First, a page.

And then there are the touring experiences that are so unique (and often site-specific) that their value cannot be quantified. Just such an opportunity will present itself when Orange County’s Pacific Chorale sets off on a European tour (July 12–24, 2023) during which the group will participate in a performance of Joseph Haydn’s heroic “Lord Nelson” Mass beneath the towering vaulted ceiling of Salisbury Cathedral.
As Pacific Chorale’s president and CEO, Andy Brown, explains, “This will be the Chorale’s 14th international tour since its founding in 1968 and its first under the leadership of Robert Istad, who became artistic director in 2017. It’s coming at a time when everyone needed something to look forward to and work toward. We’ve put so much on hold for so long. Planning for this tour over the last year has provided everyone with a real incentive to stick it out.”
For the Bay Area’s Philharmonia Baroque Orchestra & Chorale, touring has become so important, says Executive Director Courtney Beck, “it’s ingrained in our DNA.
“Touring is a significant part of our portfolio and has been for the last decade,” Beck observes. “It was especially true in the years leading up to COVID when an annual East Coast tour was a regular part of our schedule. Amazing as it sounds, we even managed to sneak in a tour to New York in July of 2021. Three weeks after we played our first live Bay Area concert, we flew to New York and played (outdoors) at the Caramoor festival and the Naumburg festival in Central Park. I think we were the first American orchestra to tour during the pandemic.”
For these specific cases, Beck admits, timing was everything. “The only reason those concerts could happen was it was during that wacky moment when we thought the pandemic was over, before the Delta variant showed up. When we got to New York, no one was wearing masks (we were). We maintained all our testing protocols, played, and everything seemed fine. As we know, that didn’t last.”
In Beck’s viewing touring plays a multifaceted role. “The old saw was a reporter would ask, ‘What does touring do for you?’ And the answer is it’s complicated. You can’t say [that] if we perform at Lincoln Center, we’re going to automatically sell more tickets in the Bay Area. What our tours show our audience is that PBO is in demand.”
Join an Orchestra and See the World
In 1981, when clarinetist David Howard was told he’d been accepted by the LA Phil (under the leadership of Carlo Maria Giulini), he was 25. After all the years of study, the tension of recitals and performances, and the endless hours practicing, was he thrilled that touring was about to become a highlight of his career?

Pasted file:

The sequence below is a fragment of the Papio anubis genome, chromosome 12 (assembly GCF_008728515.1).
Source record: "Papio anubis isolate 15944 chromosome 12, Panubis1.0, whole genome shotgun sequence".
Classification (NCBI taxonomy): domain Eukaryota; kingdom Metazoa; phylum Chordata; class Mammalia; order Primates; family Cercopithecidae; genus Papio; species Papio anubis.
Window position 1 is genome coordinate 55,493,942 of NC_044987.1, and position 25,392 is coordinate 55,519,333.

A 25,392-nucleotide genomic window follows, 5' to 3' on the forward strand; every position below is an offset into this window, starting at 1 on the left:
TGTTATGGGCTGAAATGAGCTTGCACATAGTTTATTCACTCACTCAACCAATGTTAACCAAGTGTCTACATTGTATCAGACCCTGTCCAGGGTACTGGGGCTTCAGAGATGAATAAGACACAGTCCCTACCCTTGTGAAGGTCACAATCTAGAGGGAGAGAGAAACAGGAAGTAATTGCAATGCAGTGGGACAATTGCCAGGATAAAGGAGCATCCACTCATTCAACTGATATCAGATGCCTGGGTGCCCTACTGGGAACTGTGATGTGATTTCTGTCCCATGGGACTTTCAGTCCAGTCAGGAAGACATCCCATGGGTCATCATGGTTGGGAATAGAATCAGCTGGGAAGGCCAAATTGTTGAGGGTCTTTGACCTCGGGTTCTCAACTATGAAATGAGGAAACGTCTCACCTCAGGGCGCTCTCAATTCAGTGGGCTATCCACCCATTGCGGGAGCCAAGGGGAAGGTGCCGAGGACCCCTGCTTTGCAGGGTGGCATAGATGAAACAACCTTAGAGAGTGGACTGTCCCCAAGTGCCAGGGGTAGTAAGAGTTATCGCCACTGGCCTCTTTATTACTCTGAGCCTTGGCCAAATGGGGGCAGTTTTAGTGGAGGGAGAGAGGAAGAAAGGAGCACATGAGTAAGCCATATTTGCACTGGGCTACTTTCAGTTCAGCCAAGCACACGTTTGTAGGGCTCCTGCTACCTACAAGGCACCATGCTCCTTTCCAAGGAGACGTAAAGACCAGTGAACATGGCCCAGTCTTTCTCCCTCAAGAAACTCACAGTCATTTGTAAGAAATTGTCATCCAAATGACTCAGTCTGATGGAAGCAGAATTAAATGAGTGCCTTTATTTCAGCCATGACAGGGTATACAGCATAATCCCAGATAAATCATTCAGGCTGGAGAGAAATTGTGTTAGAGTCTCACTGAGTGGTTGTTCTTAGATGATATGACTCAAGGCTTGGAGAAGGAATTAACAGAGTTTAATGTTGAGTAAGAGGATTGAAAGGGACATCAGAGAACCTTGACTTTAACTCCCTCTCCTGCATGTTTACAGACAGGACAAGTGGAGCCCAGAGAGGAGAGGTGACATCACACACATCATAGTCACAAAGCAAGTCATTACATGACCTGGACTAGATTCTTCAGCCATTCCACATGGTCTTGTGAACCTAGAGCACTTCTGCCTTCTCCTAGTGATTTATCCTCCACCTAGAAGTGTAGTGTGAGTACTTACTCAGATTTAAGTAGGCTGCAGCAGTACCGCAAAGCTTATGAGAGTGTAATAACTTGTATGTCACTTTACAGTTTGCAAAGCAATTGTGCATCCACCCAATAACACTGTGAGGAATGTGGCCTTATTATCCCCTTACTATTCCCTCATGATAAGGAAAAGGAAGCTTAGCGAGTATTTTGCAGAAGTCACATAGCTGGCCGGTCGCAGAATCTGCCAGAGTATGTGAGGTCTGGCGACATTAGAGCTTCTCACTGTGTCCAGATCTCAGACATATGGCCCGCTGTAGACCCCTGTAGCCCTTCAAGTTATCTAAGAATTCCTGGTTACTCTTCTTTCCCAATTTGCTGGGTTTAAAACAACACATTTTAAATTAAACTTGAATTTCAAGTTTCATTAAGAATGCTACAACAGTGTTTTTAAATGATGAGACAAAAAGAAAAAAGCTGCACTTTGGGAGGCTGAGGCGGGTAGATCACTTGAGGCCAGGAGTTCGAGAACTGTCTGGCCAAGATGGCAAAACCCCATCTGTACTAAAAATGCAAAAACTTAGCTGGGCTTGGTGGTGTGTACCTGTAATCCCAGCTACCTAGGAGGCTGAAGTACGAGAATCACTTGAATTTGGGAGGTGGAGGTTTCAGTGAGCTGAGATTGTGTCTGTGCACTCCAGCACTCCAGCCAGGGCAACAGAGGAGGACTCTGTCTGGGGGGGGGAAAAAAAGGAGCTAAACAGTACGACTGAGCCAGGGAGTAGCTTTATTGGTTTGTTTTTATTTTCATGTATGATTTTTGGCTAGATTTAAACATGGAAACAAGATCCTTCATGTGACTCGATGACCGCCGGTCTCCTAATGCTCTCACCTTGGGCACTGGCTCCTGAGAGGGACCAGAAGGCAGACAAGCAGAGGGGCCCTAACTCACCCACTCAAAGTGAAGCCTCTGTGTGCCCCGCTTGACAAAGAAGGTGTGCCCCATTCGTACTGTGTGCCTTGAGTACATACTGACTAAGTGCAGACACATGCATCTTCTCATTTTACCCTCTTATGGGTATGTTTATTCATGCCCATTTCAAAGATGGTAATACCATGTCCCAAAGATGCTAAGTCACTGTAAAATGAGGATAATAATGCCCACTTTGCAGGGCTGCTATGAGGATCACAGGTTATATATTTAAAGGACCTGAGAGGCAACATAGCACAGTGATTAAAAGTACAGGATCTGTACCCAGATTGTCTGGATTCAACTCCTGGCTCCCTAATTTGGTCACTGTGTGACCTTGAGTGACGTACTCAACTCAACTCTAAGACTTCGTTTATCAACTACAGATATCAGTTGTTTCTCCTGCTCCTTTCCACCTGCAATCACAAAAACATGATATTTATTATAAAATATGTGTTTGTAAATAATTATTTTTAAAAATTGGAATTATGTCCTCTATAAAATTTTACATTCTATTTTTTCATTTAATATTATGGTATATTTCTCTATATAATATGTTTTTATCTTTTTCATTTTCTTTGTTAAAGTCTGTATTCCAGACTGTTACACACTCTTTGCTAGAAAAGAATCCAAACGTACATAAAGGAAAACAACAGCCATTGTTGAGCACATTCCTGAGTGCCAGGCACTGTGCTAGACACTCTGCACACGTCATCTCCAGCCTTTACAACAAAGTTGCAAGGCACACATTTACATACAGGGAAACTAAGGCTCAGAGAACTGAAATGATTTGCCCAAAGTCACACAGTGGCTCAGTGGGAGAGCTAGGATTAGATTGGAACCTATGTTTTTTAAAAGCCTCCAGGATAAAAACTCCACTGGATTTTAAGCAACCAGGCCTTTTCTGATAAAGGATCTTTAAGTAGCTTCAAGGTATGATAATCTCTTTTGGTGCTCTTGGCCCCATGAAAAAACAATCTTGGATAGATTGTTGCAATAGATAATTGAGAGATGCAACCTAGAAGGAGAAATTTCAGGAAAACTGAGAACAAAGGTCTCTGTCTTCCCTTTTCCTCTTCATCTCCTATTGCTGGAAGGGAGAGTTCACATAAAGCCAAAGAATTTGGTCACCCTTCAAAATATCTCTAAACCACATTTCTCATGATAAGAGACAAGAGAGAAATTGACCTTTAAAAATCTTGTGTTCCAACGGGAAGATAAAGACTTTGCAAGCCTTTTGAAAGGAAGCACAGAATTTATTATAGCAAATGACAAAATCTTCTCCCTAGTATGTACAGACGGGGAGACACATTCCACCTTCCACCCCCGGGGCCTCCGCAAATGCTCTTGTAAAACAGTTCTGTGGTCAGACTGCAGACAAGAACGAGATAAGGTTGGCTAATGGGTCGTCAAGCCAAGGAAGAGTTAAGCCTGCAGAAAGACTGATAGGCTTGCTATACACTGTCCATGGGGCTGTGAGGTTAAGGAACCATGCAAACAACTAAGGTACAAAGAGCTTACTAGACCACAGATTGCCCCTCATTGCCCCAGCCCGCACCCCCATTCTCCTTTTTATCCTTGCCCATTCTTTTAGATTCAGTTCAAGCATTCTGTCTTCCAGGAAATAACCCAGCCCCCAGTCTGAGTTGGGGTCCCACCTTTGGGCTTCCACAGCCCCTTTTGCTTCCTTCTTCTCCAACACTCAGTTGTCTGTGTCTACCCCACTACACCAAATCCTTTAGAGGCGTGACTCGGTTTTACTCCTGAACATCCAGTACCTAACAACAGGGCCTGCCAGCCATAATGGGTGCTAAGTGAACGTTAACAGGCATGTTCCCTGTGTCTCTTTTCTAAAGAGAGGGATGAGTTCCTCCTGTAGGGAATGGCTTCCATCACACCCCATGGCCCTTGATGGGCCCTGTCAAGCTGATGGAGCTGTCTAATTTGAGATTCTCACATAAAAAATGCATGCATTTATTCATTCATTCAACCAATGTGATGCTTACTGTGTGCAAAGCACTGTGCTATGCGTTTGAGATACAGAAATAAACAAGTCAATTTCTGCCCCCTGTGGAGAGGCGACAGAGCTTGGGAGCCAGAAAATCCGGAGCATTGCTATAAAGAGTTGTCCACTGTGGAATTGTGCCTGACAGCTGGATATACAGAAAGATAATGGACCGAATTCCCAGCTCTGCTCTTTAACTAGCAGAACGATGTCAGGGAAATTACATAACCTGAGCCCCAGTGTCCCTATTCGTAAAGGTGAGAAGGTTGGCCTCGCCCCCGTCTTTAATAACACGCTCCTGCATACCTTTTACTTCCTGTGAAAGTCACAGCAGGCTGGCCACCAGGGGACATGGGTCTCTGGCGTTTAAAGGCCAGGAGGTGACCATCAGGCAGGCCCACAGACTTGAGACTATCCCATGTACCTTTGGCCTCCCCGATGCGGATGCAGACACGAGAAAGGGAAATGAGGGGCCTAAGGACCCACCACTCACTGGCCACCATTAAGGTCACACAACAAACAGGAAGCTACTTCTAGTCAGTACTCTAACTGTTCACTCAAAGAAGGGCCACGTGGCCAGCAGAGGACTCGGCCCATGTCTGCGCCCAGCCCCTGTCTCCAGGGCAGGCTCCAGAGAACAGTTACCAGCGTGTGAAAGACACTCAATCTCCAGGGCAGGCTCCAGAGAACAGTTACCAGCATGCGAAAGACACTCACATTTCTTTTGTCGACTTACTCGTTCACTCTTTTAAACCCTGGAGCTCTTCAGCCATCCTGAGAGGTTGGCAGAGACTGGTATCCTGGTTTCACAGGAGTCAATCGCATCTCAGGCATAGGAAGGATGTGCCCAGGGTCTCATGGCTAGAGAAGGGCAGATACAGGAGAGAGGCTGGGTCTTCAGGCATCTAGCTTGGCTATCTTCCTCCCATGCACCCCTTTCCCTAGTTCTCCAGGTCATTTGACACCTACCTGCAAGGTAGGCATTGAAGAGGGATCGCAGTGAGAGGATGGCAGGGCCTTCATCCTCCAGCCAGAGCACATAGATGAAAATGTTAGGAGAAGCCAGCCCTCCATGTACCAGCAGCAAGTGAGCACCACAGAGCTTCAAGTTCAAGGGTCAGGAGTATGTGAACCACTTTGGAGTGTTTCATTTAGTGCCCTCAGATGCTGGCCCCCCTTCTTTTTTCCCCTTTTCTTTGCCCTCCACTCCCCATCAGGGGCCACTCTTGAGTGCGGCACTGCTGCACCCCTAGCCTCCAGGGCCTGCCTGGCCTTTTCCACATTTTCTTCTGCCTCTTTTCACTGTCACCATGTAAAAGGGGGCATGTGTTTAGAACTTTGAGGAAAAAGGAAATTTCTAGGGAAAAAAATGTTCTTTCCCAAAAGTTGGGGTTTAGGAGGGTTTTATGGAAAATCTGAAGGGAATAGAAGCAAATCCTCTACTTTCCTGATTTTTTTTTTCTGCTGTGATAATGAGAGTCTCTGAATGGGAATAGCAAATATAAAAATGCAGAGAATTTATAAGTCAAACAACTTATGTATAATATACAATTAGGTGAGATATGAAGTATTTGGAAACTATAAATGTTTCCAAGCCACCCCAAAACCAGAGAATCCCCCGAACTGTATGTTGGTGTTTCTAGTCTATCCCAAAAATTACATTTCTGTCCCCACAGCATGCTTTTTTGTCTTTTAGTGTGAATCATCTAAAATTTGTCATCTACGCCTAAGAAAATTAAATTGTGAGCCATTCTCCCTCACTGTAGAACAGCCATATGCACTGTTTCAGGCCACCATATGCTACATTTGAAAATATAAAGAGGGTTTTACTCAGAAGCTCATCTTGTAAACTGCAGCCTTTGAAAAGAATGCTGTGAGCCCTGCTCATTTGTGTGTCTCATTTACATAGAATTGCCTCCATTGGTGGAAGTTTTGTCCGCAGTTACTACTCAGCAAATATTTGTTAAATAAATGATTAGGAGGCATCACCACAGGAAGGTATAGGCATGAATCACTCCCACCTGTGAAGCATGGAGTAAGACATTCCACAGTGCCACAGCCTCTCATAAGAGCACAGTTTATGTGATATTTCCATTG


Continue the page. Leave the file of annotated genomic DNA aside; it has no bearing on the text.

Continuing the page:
“The prospect of touring had absolutely nothing to do with it,” he recalls, categorically. “I knew orchestras toured, but it wasn’t like I thought, ‘Join the Philharmonic and see the world.’”
He may not have foreseen the worldwide ride that was in store. “I can’t tell you what complete magic that first season was. Within weeks of joining the orchestra, we recorded Beethoven’s Fifth Symphony and Brahms’s First. I recently listened to those recordings again thinking, ‘They can’t be as great as I remember them.’ The orchestra has reached new heights since then, but those recordings are off the charts.”
Then came Japan. Life-changing tour number one. “Near the end of my first season, we toured to Japan with Maestro Giulini, and that was extraordinarily memorable. I found out right away that the Philharmonic put a priority on treating us well: fine hotels, livable schedules, playing in the greatest halls. Keep in mind,” Howard adds with a laugh, “at that point (long before the construction of Disney Hall), every hall sounded great because our home was the Dorothy Chandler Pavilion. So when we played at the Bunka Kaikan in Tokyo, it was a revelation. It sounded so alive and immediate by comparison.”
But the most remarkable surprise, Howard remembers, was the Japanese audiences, who remain absolutely silent until the very end of the concert, then explode in appreciative applause. “That was amazing.”
Many years of touring and memorable experiences would follow, and not always because all went well. Now, after so many tours, Howard admits, they begin to blur. And then there was his first tour to Boston’s acoustically bright Symphony Hall. “Actually, I just told this story to Gustavo. In 1984, we toured with Andrew Davis. We were playing Mahler 9 at Symphony Hall without an acoustic rehearsal. We played it just as we had at the Chandler. The headline for the review in the Boston Globe was ‘Nightmare Orchestra of the Future Puts Pedal to the Floor.’ It wasn’t a compliment.”
Howard’s list of greatest tour hits is wide-ranging. Best tour: Japan with Giulini. Best party: at Dante’s villa in Florence (“You can’t beat that!”). Best non-gourmet meal: Bangers and mash on a barge on the Thames with André Previn. Most memorable opera: The complete six-hour Saint François d’Assise by Olivier Messiaen with Esa-Pekka Salonen in Salzburg.
“There was a bad travel day that got even worse,” Howard recalls. “We were traveling from Amsterdam to Cologne, where we had to play a concert that night, which is not unusual. But when we got to Cologne, none of the rooms in the hotel were ready. We waited for hours in the lobby until it was almost time to go to the hall. Everyone was irritable; nothing like that had ever happened. What we found out was some Middle Eastern oil sheikh had come with his entire retinue, and they’d been making ritual sacrifices in the rooms!”
And how did it feel to go on tour again after so long? “It was the first chance we’d had to tour after three years, so having an opportunity to play again in Boston and New York, those great halls, was a thrill, especially for me, because I will be retiring in January. The strange thing about the pandemic is that it simultaneously feels like it’s been forever and no time has gone by at all.”